The equivalent of one child in every classroom says they have been bullied face-to-face, or online, every day over the last six months, according to a survey.
A poll published by the Anti-Bullying Alliance (ABA) ahead of Anti-Bullying Week suggests 4 per cent of 11 to 16-year-olds are bullied on a daily basis.
Almost half (45 per cent) of the youngsters questioned said they had been bullied face-to-face, and 34 per cent online, at least once in the last six months.
More than four out of five of the children surveyed (87 per cent) reported seeing children bullying each other.
The majority (76 per cent) saw it at school, while one in three (34 per cent) witnessed it online, and more than a quarter (27 per cent) saw it in their communities.
As well as children bullying each other, the survey considered how many youngsters had seen adults engaged in the behaviour.
Forty-one per cent of the 1,000 children surveyed revealed that over the past six months they had seen adults bullying each other.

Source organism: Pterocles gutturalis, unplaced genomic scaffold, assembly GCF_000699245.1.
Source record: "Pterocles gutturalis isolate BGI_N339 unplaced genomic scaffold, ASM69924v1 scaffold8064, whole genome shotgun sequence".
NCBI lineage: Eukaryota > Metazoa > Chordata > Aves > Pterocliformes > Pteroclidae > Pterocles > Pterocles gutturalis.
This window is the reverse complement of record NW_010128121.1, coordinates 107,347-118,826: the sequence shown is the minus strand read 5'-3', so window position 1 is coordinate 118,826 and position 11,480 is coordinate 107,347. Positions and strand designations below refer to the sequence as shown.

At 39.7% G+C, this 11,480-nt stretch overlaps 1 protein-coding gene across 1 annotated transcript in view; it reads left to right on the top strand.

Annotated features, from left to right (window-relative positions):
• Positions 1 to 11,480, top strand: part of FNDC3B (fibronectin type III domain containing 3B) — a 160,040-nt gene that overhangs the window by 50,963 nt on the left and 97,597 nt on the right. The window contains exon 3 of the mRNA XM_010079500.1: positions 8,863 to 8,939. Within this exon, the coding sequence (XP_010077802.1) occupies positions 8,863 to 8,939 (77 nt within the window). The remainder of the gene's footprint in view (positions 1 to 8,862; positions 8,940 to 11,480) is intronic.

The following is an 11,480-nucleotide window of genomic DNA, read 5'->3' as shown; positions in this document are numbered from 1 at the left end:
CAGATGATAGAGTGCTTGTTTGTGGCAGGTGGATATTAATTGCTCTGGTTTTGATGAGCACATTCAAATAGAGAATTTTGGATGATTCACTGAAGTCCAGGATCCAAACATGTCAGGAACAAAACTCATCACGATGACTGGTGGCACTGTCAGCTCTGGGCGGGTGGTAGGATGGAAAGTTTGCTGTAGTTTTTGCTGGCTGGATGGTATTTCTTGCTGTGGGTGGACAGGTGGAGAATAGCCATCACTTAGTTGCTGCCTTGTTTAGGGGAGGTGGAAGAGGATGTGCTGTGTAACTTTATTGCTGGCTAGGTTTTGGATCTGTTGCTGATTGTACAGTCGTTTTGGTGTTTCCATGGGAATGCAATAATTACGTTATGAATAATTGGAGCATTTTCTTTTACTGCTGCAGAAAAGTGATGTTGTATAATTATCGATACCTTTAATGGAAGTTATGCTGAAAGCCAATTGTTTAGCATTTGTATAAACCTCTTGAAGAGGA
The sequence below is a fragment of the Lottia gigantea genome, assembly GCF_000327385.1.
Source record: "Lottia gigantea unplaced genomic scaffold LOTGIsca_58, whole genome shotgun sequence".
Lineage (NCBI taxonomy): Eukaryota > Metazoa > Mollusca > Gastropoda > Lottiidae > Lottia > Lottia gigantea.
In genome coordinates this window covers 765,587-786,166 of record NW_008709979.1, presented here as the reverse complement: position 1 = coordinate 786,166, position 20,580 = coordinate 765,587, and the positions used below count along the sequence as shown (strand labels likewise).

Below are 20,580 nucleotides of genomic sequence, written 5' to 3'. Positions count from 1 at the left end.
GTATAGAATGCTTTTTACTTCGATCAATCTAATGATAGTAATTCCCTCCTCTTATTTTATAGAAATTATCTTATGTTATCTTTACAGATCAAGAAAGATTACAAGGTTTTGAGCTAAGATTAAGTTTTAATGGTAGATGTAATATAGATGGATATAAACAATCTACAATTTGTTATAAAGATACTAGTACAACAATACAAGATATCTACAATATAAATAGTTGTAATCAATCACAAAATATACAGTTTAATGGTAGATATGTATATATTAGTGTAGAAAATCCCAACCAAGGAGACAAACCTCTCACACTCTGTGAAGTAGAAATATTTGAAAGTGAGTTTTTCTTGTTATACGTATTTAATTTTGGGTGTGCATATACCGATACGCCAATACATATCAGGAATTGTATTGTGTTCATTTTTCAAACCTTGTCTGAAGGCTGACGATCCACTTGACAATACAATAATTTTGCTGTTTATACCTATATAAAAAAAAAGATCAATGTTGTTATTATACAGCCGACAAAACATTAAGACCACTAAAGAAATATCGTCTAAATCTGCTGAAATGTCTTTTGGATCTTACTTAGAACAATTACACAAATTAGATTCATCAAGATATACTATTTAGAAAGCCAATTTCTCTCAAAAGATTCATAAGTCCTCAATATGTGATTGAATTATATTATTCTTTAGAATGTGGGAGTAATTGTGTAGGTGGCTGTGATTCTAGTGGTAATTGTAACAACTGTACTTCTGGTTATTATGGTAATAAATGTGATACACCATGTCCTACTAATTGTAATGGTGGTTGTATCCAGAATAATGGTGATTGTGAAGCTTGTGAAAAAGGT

Almost all of them (97 per cent) said they would like adults to show more respect for each other, with 98 per cent saying showing respect is important and it is possible to be respectful even if you disagree with someone.
The children said they had seen the adult bullying take place face-to-face, online and in the media.
Martha Evans, director of the ABA, said: "Children who experience bullying are at higher risk of experiencing a range of mental health issues and leaving school with fewer qualifications.
"The impact of bullying can last well into adulthood.
"We need children to learn that we don't have to be best friends with each other or always agree with each other but this is never an excuse for bullying or hurtful behaviour.
"We are urging adults to role model the 'choose respect' message, and help us stop bullying in schools to prevent it from affecting so many children's lives."